Wait! Don’t take out the pitchforks yet!
I realize I’m walking on thin ice (sorry) with this one so let me break that ice (sorry) by saying I really enjoyed Yuri on Ice on the whole. Its cast is vibrant and its depiction of a same-sex relationship continues to be a hot topic in the anime community for good reason. These are the elements that kept me watching. But unfortunately I can’t say the same for its figure skating.
Look, I’m not a sports person. I tend to stay clear of sports anime. When I do poke my head into the genre it needs to sell me on its weapon of choice, usually by making me care about characters who in turn care about the sport.
But figure skating requires a more deft hand. It’s almost better classified as a physical art rather than a sport. Skaters are really actors, performing a story or emotional nuance through their motions. It just so happens to require physical exertion beyond typical acting. Because of this, depicting figure skating has a hefty animation burden, one that may be out of the reach of a TV anime to pull off properly.
That’s the crux of my issue with Yuri on Ice: to my untrained eye it all looks the same. The series tries to convey what makes each routine unique but the animation fails to convey any sense of said uniqueness, let alone the grand stories spoken of in narration. To someone like me the sport comes across as little more than a set of spins and sways set to music; I have no way to measure how one performance stacks up to another.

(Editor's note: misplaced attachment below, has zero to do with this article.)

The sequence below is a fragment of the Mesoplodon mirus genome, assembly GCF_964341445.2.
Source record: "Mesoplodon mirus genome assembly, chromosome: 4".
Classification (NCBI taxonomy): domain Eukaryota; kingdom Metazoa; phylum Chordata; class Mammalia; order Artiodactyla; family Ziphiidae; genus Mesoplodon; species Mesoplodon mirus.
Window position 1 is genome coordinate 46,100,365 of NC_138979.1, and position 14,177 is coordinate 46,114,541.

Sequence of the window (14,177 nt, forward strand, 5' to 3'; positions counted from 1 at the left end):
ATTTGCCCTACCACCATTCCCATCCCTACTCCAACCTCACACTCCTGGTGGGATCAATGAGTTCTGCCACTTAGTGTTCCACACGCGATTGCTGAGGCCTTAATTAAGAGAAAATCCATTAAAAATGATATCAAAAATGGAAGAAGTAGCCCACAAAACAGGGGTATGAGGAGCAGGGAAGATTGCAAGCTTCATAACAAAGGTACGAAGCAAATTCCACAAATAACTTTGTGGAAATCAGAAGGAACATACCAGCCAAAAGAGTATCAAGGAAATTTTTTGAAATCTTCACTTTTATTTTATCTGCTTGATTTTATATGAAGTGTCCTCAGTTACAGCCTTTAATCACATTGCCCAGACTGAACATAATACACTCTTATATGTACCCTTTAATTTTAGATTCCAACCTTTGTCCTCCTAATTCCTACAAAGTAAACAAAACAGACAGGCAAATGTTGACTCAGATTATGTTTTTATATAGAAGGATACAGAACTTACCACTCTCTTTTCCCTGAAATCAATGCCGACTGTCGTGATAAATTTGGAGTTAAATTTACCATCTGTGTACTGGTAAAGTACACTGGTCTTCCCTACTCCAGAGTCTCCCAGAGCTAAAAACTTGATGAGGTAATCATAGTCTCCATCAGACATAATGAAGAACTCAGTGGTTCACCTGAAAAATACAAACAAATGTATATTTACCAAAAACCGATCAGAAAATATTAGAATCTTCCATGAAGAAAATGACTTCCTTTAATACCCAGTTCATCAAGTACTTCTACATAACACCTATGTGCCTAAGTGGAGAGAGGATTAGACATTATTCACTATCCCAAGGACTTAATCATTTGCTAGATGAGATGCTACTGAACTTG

If the skating happened in focused bursts this would be less of a problem but the characters never stop skating. After the first few episodes you end up in a string of competitions that span the entire series consisting of one skating sequence after another. Judges give out scores that seem somewhat arbitrary unless you understand the sport and it stops being engaging quickly. It’s the equivalent of being the only person at the bar who doesn’t jump out of their seat when a team makes a winning play.
This is also the feeling I got when characters had big emotional responses to what was happening on the ice. It’s the type of dissonance that would have turned me off of the show entirely if I hadn’t bought into its cast already. Sure, the narration does its best to keep you in the loop but having something explained to you has far less impact that a guttural reaction in the moment, thus it’s never fun to be the odd one out at the bar.
Yet perhaps my critique is less that the figure skating all looked the same or that I was unable to fully grasp it– teaching people the entire nuance of the sport is out of the series’ scope, after all– but that so much screen time was given to it. Did we really need to see the routine of every person in every competition? The performances of the side characters could have been looped into a montage so we could focus on the core cast. There are spans in the middle of the series where they are barely developed because other competitors with little relevance to anything are hogging the spotlight. It’d be a win-win: give us more of the characters we love while cutting down on repetition.
I still enjoyed Yuri on Ice quite a bit and respect what it stands for. The heavy focus on a sport it struggled to articulate left me unfulfilled, though. When the series gets an inevitable second season I hope they opt to focus more on character moments and find new ways to express the “on ice” portions. If this happens I’ll be happy to give it the gold medal.